Plans to convene the 2021 legislation session remotely raise not only issues regarding transparency and government accountability but also the risks of hacking and cyberattacks. Since March, the state Legislative Service Center (LEG-TECH) has been preparing cybersecurity measures and educating legislators in both chambers on how to prevent unauthorized access to their systems. Stakeholders say these efforts are expected to ensure a smooth session from a tech standpoint and to provide a long-term framework for future sessions where remote meetings are needed.
Created in 1986, LEG-TECH oversees technology solutions for the entire legislature and 10 state agencies. Although the state Office of Cybersecurity (OCS) regularly collaborates with state agencies on ways to improve security and also monitors state government networks, IT security is handled by LEG-TECH.
LEG-TECH Director Mike Rohrbach told Lens that while his group is eager to avoid overconfidence in their efforts, the state is in a good position to make the transition to a virtual session.
A primary reason for that is “we were on a pretty good footing to begin with,” citing prior investments by the state legislature on equipment and hiring tech team members. “There’s this constant communication and collaboration. The legislature really does take cybersecurity seriously.”
He added: “We’re really focused heavily on people. We put a lot of emphasis on equipping our staff and members to practice cyber hygiene. We have a really dedicated team of technological professionals.”
Secretary of the Senate Brad Hendrickson told Lens that legislators and staff have also had numerous opportunities to adjust to remote meetings since March, with no security issues. “Things seem to be going really smoothly. How the session (is) going to move forward is going to be unique in state history.”
Hendrickson has 30 years of experience in various state legislative positions, including Deputy Secretary of the Senate as well as serving on LEG-TECH’s oversight committee.
The Secretary of the Senate oversees the chamber’s administrative duties. Its counterpart is the Office of the Chief Clerk of the House of Representatives, which is currently held by Bernard Dean. When contacted by Lens, the Chief Clerk’s Office deferred to LEG-TECH on questions related to cybersecurity.
Hendrickson said that many publicized security breaches around Zoom or Skype are related to the user “not taking the right precautions.” In his years on the oversight committee, he’s unaware of any security issues.
In fact, his biggest concern with a remote session from a technological perspective is whether legislators have adequate internet speeds. He said LEG-TECH has already told members in rural areas to find a place elsewhere with a better connection, such as a local community college, or they can also work from their legislative office at the Capitol as part of a hybrid between virtual and in-person, which Hendrickson says is anticipated to occur.
There’s also the risk of phishing scams where fraudulent emails are sent to obtain personal identification information, such as passwords. In a statement, the OCS stated that “while security threats have increased in volume, the methodology of bad actors has largely remained the same.”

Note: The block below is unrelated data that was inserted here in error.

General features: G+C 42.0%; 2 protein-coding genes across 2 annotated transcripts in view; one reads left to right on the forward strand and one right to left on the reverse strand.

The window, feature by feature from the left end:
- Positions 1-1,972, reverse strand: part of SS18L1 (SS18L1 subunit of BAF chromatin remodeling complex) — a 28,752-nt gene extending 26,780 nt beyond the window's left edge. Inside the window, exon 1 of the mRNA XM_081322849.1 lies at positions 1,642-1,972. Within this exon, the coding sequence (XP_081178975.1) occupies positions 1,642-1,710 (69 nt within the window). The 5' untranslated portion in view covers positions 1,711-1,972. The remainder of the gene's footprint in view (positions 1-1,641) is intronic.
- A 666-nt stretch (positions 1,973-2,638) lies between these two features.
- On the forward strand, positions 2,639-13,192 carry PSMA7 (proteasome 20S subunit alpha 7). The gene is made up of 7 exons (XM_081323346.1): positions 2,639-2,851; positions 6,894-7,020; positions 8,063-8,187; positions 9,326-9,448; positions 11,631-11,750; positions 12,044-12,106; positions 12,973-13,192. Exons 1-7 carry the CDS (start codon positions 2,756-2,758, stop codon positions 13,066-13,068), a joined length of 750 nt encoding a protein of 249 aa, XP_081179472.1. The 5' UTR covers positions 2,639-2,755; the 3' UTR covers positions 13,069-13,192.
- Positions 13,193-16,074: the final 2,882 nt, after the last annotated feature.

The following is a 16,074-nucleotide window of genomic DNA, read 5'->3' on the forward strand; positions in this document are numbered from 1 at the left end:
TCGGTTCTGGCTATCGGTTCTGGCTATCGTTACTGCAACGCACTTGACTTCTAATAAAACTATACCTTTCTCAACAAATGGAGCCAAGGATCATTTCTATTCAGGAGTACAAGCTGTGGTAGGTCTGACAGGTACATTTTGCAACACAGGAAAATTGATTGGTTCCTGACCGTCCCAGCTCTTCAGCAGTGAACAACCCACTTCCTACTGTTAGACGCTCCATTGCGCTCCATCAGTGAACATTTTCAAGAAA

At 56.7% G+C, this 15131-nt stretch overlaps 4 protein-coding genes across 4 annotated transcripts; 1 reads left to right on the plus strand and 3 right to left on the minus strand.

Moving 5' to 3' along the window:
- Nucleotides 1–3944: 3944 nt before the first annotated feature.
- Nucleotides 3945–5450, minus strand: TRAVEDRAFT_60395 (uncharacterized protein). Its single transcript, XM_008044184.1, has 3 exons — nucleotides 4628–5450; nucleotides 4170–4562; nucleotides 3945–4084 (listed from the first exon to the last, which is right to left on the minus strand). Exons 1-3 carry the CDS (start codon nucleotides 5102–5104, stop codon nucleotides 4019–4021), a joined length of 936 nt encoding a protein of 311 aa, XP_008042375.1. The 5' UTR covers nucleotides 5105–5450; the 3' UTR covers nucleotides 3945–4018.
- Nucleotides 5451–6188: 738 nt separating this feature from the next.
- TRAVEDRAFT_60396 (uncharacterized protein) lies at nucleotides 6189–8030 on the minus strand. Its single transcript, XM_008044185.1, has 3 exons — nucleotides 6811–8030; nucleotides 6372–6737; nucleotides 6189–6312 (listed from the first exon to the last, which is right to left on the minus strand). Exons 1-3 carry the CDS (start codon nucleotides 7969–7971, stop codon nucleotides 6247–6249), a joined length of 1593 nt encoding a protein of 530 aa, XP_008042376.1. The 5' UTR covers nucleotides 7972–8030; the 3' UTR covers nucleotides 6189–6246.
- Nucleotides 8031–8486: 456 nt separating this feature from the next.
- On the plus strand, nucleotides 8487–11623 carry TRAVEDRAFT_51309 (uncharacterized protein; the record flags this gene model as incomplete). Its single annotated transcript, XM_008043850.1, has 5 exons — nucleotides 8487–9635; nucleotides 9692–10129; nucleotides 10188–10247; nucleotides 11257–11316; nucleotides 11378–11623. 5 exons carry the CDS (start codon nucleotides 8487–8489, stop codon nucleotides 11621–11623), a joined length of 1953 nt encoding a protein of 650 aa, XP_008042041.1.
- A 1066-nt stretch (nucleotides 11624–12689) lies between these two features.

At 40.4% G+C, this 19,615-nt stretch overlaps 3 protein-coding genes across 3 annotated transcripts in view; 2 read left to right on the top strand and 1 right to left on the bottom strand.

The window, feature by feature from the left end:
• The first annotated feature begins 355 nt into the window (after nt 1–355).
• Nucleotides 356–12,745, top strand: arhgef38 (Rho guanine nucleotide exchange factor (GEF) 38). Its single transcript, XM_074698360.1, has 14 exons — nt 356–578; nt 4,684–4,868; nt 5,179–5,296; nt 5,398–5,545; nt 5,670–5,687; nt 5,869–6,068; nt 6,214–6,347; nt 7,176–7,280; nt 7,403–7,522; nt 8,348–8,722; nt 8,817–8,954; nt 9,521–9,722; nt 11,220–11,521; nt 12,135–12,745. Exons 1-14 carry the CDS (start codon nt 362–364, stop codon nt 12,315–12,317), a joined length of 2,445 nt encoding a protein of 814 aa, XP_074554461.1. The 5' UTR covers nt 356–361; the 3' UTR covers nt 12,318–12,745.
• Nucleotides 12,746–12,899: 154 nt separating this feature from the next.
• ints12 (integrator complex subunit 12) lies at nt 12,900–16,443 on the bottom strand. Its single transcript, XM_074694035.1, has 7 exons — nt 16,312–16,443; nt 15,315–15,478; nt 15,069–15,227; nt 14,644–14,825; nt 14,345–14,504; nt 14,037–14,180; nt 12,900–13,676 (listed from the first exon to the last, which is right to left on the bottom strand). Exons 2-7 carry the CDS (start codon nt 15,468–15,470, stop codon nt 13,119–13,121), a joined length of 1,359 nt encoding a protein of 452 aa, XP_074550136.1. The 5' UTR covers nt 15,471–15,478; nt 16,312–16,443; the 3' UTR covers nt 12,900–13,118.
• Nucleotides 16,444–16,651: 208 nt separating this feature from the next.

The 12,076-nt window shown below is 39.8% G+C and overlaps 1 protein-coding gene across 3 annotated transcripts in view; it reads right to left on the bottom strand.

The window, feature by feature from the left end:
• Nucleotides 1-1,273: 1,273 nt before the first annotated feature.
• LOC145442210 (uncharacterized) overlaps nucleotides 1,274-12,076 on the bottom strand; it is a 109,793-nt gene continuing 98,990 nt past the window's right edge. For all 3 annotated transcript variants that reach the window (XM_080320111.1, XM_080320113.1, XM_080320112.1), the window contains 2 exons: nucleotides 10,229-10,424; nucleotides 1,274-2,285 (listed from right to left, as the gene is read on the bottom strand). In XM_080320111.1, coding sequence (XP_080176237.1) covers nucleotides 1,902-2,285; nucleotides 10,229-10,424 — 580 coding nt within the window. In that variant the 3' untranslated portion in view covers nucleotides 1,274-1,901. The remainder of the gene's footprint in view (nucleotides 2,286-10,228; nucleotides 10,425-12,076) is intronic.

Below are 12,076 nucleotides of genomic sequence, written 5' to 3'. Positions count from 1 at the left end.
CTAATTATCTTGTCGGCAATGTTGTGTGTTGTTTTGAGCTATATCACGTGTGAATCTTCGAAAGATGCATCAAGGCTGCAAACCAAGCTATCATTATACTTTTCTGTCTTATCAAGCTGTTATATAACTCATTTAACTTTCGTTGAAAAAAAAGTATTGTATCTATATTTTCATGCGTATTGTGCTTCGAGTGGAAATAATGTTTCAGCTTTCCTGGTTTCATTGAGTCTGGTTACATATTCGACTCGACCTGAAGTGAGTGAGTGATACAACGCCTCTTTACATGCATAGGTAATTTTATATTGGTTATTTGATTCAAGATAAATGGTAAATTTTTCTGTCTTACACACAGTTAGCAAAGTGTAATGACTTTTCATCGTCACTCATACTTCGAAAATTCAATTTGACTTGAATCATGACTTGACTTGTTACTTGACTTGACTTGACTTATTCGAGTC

On top of education, Rohrbach said his group encourages those who accidentally click on those links to report it immediately. “Customers are not afraid to call us and say ‘I clicked on this link I shouldn’t have’.”
One of the ways to ensure security is how the video hosting is managed, he said. “We don’t give hosting control to individual staff people or (legislative) members. We maintain some of those procedures. The hosting responsibilities are very narrow.”
Additionally, Rohrbach said a variety of authentication requirements have been added for those testifying during public comment, such as security codes for those dialing in by phone. Precautions are even greater for legislators when entering a voting system developed by LEG-TECH that provides members visual confirmation of their votes. While it will allow legislators to access the system from their own laptops, multifactored authentication will be required, such as confirmation via their cell phone. The software is also encrypted and only accessible through a virtual private network (VPN).
“That’s got to be air-tight security,” Rohrbach said. “Legislative leadership has been pretty insistent.”
“No network’s 100-percent secure obviously, but I think we’ve taken a lot of precautions for our networks, especially for our video conferences related to session,” Hendrickson said.
The significance of these efforts go well beyond this session, Rohrbach said. Like others, he believes remote testimony will become a permanent part of future legislative sessions.
However, he said that the system will enable future legislative sessions to continue even when natural disasters or the weather prevent legislators from making it to Olympia.
“We would have been in real trouble if we had had a natural disaster in the last ten years,” he said. “We went into this as a long-term investment that could potentially outlive the pandemic. This functionality is going to remain in place.”